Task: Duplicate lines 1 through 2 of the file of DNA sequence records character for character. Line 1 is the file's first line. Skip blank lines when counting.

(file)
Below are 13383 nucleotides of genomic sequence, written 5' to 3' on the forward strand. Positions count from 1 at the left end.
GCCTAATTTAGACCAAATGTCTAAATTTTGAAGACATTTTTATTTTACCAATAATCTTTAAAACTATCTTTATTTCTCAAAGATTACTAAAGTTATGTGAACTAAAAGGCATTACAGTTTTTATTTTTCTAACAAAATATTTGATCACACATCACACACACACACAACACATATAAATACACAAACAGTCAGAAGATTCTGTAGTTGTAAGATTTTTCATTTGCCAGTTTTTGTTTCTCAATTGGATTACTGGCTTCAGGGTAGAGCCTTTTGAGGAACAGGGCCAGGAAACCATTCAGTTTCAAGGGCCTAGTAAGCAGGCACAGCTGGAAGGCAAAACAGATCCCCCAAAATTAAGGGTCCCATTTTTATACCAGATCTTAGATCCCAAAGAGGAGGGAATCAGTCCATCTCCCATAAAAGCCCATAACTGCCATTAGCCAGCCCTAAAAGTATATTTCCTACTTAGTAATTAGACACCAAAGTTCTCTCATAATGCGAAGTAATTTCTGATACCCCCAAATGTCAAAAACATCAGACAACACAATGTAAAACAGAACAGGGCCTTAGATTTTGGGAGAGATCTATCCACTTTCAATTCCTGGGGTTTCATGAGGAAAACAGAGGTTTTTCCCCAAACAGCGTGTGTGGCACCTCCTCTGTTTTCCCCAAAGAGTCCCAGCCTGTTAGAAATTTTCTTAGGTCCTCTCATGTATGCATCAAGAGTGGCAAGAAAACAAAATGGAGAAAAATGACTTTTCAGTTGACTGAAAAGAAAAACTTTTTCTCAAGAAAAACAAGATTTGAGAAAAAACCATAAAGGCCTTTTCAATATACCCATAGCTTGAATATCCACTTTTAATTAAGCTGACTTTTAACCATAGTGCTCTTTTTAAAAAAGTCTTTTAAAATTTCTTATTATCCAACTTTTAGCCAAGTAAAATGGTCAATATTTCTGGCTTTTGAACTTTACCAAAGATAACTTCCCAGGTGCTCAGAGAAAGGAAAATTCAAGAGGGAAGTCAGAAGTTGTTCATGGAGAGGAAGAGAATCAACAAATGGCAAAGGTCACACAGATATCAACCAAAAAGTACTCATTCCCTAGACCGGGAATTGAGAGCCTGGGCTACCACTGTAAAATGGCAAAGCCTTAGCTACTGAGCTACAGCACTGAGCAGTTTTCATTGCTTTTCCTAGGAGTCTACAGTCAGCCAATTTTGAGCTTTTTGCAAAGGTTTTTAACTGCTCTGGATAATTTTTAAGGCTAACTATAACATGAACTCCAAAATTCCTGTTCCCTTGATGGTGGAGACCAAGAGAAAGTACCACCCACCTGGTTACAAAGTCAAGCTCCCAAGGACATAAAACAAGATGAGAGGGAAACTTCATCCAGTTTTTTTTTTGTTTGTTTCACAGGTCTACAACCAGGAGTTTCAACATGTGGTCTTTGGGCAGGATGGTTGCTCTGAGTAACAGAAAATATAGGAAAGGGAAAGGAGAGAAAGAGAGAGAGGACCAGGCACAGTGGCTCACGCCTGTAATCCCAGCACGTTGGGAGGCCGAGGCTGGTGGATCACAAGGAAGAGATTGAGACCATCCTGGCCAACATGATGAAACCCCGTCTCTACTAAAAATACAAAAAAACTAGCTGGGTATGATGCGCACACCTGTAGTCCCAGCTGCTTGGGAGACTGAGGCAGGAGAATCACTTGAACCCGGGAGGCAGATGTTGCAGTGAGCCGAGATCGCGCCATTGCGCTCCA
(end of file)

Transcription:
Below are 13383 nucleotides of genomic sequence, written 5' to 3' on the forward strand. Positions count from 1 at the left end.
GCCTAATTTAGACCAAATGTCTAAATTTTGAAGACATTTTTATTTTACCAATAATCTTTAAAACTATCTTTATTTCTCAAAGATTACTAAAGTTATGTGAACTAAAAGGCATTACAGTTTTTATTTTTCTAACAAAATATTTGATCACACATCACACACACACACAACACATATAAATACACAAACAGTCAGAAGATTCTGTAGTTGTAAGATTTTTCATTTGCCAGTTTTTGTTTCTCAATTGGATTACTGGCTTCAGGGTAGAGCCTTTTGAGGAACAGGGCCAGGAAACCATTCAGTTTCAAGGGCCTAGTAAGCAGGCACAGCTGGAAGGCAAAACAGATCCCCCAAAATTAAGGGTCCCATTTTTATACCAGATCTTAGATCCCAAAGAGGAGGGAATCAGTCCATCTCCCATAAAAGCCCATAACTGCCATTAGCCAGCCCTAAAAGTATATTTCCTACTTAGTAATTAGACACCAAAGTTCTCTCATAATGCGAAGTAATTTCTGATACCCCCAAATGTCAAAAACATCAGACAACACAATGTAAAACAGAACAGGGCCTTAGATTTTGGGAGAGATCTATCCACTTTCAATTCCTGGGGTTTCATGAGGAAAACAGAGGTTTTTCCCCAAACAGCGTGTGTGGCACCTCCTCTGTTTTCCCCAAAGAGTCCCAGCCTGTTAGAAATTTTCTTAGGTCCTCTCATGTATGCATCAAGAGTGGCAAGAAAACAAAATGGAGAAAAATGACTTTTCAGTTGACTGAAAAGAAAAACTTTTTCTCAAGAAAAACAAGATTTGAGAAAAAACCATAAAGGCCTTTTCAATATACCCATAGCTTGAATATCCACTTTTAATTAAGCTGACTTTTAACCATAGTGCTCTTTTTAAAAAAGTCTTTTAAAATTTCTTATTATCCAACTTTTAGCCAAGTAAAATGGTCAATATTTCTGGCTTTTGAACTTTACCAAAGATAACTTCCCAGGTGCTCAGAGAAAGGAAAATTCAAGAGGGAAGTCAGAAGTTGTTCATGGAGAGGAAGAGAATCAACAAATGGCAAAGGTCACACAGATATCAACCAAAAAGTACTCATTCCCTAGACCGGGAATTGAGAGCCTGGGCTACCACTGTAAAATGGCAAAGCCTTAGCTACTGAGCTACAGCACTGAGCAGTTTTCATTGCTTTTCCTAGGAGTCTACAGTCAGCCAATTTTGAGCTTTTTGCAAAGGTTTTTAACTGCTCTGGATAATTTTTAAGGCTAACTATAACATGAACTCCAAAATTCCTGTTCCCTTGATGGTGGAGACCAAGAGAAAGTACCACCCACCTGGTTACAAAGTCAAGCTCCCAAGGACATAAAACAAGATGAGAGGGAAACTTCATCCAGTTTTTTTTTTGTTTGTTTCACAGGTCTACAACCAGGAGTTTCAACATGTGGTCTTTGGGCAGGATGGTTGCTCTGAGTAACAGAAAATATAGGAAAGGGAAAGGAGAGAAAGAGAGAGAGGACCAGGCACAGTGGCTCACGCCTGTAATCCCAGCACGTTGGGAGGCCGAGGCTGGTGGATCACAAGGAAGAGATTGAGACCATCCTGGCCAACATGATGAAACCCCGTCTCTACTAAAAATACAAAAAAACTAGCTGGGTATGATGCGCACACCTGTAGTCCCAGCTGCTTGGGAGACTGAGGCAGGAGAATCACTTGAACCCGGGAGGCAGATGTTGCAGTGAGCCGAGATCGCGCCATTGCGCTCCA